Is there a statute of limitations on "Harry Potter" spoiler alerts?
Maybe I'm being unreasonable, but I really don't want my kids to learn all the secrets of the "Harry Potter" books before they read them.
End to an era at legendary Paris bookshop Shakespeare and Company
'Daughter of Smoke and Bone' film rights acquired by Universal
Better World Books' bestseller list: more classics than new titles
More books, more choices: why America needs its indies
Is Slate's Amazon-defending blogger really a 'moron'?
Subscribe Today to the Monitor
OK, thank you. For the rest of you, let’s debate this question: Is there a statute of limitations on spoiler alerts?
I ask because my 8-year-old son is only reading "Harry Potter" Book No. 5 ("Harry Potter and the Order of the Phoenix"), published in 2003, but he already knows that Dumbledore gets killed off in Book No. 6, published in 2005. His best friend, who has read the whole series, told him the news. And, since my boy announced the fact in the car when driving home from his friend’s house, his 4-year-old brother also knows. (It’s not as big a deal when you can’t read, but still.)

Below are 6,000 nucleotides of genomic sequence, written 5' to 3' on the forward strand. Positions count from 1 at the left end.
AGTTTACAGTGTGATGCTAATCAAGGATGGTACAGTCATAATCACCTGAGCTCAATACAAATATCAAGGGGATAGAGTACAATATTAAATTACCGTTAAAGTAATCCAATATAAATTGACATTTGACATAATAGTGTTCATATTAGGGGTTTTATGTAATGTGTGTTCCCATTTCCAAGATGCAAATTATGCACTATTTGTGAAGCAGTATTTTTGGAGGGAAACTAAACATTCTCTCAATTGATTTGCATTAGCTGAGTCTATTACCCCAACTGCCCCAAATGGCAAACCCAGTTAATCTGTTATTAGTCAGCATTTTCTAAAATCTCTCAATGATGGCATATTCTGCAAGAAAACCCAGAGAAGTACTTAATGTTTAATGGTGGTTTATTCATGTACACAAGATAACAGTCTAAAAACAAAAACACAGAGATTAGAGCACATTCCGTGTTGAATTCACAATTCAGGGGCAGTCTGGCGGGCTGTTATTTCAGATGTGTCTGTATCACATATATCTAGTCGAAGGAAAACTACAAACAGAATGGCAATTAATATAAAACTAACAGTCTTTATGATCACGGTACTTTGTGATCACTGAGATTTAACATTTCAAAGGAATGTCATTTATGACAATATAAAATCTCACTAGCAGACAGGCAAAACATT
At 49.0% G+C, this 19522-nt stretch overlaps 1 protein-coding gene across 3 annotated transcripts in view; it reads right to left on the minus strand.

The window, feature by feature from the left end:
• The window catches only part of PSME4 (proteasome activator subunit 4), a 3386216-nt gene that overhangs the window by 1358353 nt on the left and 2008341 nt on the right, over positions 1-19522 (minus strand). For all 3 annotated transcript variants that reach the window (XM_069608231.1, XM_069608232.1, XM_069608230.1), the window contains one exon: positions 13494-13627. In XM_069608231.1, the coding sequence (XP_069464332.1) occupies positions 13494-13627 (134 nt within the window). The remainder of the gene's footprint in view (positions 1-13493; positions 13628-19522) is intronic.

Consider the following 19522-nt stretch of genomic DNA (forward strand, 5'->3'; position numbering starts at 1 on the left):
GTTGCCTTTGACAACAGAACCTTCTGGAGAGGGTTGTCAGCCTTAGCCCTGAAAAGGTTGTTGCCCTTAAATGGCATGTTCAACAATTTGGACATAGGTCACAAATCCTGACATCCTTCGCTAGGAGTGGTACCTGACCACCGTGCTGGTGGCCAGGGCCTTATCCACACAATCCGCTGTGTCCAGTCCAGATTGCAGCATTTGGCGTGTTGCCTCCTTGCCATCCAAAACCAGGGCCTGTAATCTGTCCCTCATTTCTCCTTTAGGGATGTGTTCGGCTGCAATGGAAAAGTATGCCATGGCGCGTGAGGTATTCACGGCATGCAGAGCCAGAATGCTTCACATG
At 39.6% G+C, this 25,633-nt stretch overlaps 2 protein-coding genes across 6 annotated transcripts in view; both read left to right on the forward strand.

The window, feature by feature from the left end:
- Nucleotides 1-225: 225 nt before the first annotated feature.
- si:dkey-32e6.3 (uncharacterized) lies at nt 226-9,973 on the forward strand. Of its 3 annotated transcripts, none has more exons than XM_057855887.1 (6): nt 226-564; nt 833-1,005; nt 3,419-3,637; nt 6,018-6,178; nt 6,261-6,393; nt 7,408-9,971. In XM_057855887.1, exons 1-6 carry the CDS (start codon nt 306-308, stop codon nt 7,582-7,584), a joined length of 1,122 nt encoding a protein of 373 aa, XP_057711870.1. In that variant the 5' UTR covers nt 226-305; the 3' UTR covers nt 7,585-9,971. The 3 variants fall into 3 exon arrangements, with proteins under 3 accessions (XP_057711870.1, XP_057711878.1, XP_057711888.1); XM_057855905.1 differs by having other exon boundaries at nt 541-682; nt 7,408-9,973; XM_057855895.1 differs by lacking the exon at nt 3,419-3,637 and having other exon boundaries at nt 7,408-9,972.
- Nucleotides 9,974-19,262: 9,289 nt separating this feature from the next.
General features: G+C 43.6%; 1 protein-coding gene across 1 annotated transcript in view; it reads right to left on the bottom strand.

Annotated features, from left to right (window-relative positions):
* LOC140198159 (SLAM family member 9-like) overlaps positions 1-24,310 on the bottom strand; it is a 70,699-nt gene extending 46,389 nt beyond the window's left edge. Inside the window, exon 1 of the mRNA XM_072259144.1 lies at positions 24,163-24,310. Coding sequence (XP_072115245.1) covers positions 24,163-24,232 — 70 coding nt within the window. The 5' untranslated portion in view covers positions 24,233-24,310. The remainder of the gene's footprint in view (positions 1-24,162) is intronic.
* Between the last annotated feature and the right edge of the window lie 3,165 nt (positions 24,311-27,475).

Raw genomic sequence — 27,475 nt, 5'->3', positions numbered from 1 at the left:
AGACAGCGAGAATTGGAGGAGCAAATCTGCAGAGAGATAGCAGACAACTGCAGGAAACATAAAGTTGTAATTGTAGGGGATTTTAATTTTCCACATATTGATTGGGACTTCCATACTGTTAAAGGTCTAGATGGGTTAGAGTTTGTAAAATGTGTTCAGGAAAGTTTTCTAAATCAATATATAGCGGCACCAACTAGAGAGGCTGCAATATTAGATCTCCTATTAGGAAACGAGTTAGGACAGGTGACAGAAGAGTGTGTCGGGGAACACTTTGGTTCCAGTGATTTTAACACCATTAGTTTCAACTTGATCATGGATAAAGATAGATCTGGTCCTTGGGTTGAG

I don’t know if it’s reasonable for me to feel so annoyed, to try to deflect the information with a lofty “Well, you won’t really know until you read it for yourself.” Dumbledore met his doom a full six years ago, after all. How long is it supposed to be a secret?
But I still feel there’s a code of honor when it comes to plot twists, especially when we’re talking about a classic story. (Our family didn’t see the screen version of “The Lion, the Witch and the Wardrobe,” for instance, because it didn’t seem fair to rob the 4-year-old of seeing the story unfold for the first time on the page someday.) I forced my older son to go slow on the "Harry Potter" series, holding him at the earlier books long after his friends, because I felt he was too young to understand the story. I still think he’s too young to appreciate it or get the plot nuances, really, but he’s enjoying it – and he’s glad that he’s finally allowed to read what his friends are reading.
His friend is also almost 9, and I know she didn’t mean any harm. She just wanted to share her excitement about a series she also loves. And I guess it’s natural for kids to want to tell secrets – to revel in important knowledge. Isn’t that – and isn’t true friendship – part of the attraction of the "Potter" books themselves?
I’m going to ask my son to keep the knowledge to himself around others who haven’t read the series, though. I’ll hope his little brother soon forgets what he’s heard. And the next time the friends are playing, maybe we can steer the conversation to secrets we wouldn’t mind him learning. I’m still not sure about books, but after all these years, I do think the statute of limitations has arrived for the Tooth Fairy.